As for the case in question the fact that they are considering release based upon, what appears to be, good behaviour in prison rather than reform (stating that they don't know the persons plans tells me that reform and such has not gone on because plans would surely have come out in such discussions if release was on the cards). I think that for some crimes it is ok for an slightly early release if the person shows true reform for their action - however that is not the same as just being nice to everyone else in prison and not stabbing each other. Especially so in this case where the victims were an age group that the guilty has been separated from for a prolonged period of time (ie no temptation in prison at all for his target group so its easy to reform ;)).
    I think that in the case of this crime its hard to say that release should be given at all - the closest I can come is to suggest the formation of criminal societies where they can have a degree of freedom, independence and a chance to give back to society; whilst also protecting. Protecting society from them and them from society (for crimes like this even full reform will not protect the person). I would also say that that is more fair than releasing known offenders of serious crimes into areas where the general population would greatly oppose to them being present.

    As for the father I suspect that he is already prepared to accept that he would go before the courts should he enact his proposed actions upon the release of the guilty. That does not always mean that he would give himself in (he might and he might not - depends how many depend on him and how aware of that he is - a person on their own has little to remain free for compared to those with dependants) but that he wouldn't try to hide his guilt. In fact its possible that giving in is part of his protest, just as much as killing the person.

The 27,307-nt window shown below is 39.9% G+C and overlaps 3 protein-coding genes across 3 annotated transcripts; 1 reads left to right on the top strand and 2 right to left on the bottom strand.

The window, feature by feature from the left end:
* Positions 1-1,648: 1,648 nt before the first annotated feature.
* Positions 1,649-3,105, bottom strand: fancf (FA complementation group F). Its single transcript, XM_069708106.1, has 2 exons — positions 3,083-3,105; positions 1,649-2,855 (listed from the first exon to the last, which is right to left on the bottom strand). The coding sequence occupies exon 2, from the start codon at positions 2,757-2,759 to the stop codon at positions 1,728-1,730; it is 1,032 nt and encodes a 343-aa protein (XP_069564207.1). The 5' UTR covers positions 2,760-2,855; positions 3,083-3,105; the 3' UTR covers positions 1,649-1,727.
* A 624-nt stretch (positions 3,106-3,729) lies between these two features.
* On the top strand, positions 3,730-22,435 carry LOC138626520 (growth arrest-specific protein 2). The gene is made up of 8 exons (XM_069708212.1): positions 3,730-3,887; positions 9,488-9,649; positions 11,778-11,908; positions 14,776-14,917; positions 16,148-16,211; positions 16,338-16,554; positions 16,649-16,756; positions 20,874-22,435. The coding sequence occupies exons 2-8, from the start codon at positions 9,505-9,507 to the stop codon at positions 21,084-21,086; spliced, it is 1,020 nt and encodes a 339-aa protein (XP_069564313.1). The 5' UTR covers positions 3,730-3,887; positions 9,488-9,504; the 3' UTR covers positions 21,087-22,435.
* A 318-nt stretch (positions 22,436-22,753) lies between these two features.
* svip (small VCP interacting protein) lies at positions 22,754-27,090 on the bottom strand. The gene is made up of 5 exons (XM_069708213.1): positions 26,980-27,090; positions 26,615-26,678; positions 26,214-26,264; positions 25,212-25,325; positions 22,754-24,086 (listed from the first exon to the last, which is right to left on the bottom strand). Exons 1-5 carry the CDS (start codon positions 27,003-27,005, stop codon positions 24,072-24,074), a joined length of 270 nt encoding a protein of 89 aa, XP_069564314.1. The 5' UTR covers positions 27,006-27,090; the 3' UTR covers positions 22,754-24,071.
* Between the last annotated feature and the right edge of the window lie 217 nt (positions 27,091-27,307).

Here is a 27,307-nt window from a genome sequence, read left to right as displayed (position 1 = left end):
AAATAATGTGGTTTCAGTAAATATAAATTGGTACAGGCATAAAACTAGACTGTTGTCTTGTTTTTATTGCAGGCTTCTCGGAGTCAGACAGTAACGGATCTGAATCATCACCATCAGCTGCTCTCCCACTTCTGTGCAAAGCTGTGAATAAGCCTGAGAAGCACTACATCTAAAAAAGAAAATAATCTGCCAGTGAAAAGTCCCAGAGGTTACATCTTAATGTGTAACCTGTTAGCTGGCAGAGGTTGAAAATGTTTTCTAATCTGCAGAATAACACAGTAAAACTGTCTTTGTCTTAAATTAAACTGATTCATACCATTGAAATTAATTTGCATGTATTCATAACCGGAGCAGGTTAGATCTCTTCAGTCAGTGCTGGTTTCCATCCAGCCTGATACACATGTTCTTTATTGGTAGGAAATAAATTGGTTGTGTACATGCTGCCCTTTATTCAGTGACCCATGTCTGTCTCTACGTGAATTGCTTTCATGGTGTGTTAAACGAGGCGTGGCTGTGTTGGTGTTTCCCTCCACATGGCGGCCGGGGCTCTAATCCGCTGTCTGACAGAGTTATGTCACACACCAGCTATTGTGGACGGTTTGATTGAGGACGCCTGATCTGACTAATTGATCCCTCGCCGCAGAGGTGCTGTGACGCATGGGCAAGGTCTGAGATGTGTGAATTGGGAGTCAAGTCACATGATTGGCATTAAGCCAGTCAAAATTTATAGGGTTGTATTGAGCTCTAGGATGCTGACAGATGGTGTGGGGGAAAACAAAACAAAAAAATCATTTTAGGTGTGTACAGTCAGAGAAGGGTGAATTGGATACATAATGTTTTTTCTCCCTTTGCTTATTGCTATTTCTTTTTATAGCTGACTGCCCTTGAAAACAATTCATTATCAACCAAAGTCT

3. Ser Land

    Ser Land New Member

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    "Vigilante justice wouldn't help creating a batter law. It would, actually, lead into anarchy. Which is the precise opposite state. Now, as liberal as I am, I admit that wouldn't be good at all.

    I can sympathize with the father in question, and I only hope that, should he exact vengeance, he has the nerve to not rush it up, but take his time. Whether that will "fill the gap" is another subject.

    However, even so, the father would have to be put on trial for his crimes.
     
  4. LyannaWolfBlood

    LyannaWolfBlood Ella Dictadora

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    I'm more or less in agreement with the rest of you here. In this particular case, I'd have a lot of sympathy for the father given what he has gone through. IMO he's not free to murder his son's killer in revenge without suffering any punishment himself for it, but I wouldn't object to him being given a relatively light sentence since you don't get provocation any more extreme than that.

    I don't think vigilante justice helps the system though. OR made some very good points about the problems associated with it - in particular the lack of an investigative process. I think mistakes were definitely made in this case, because it seems bizarre that he can just walk free. However a justice system, like any system, will always have its flaws and I can't see any way in which vigilantism would reduce those flaws.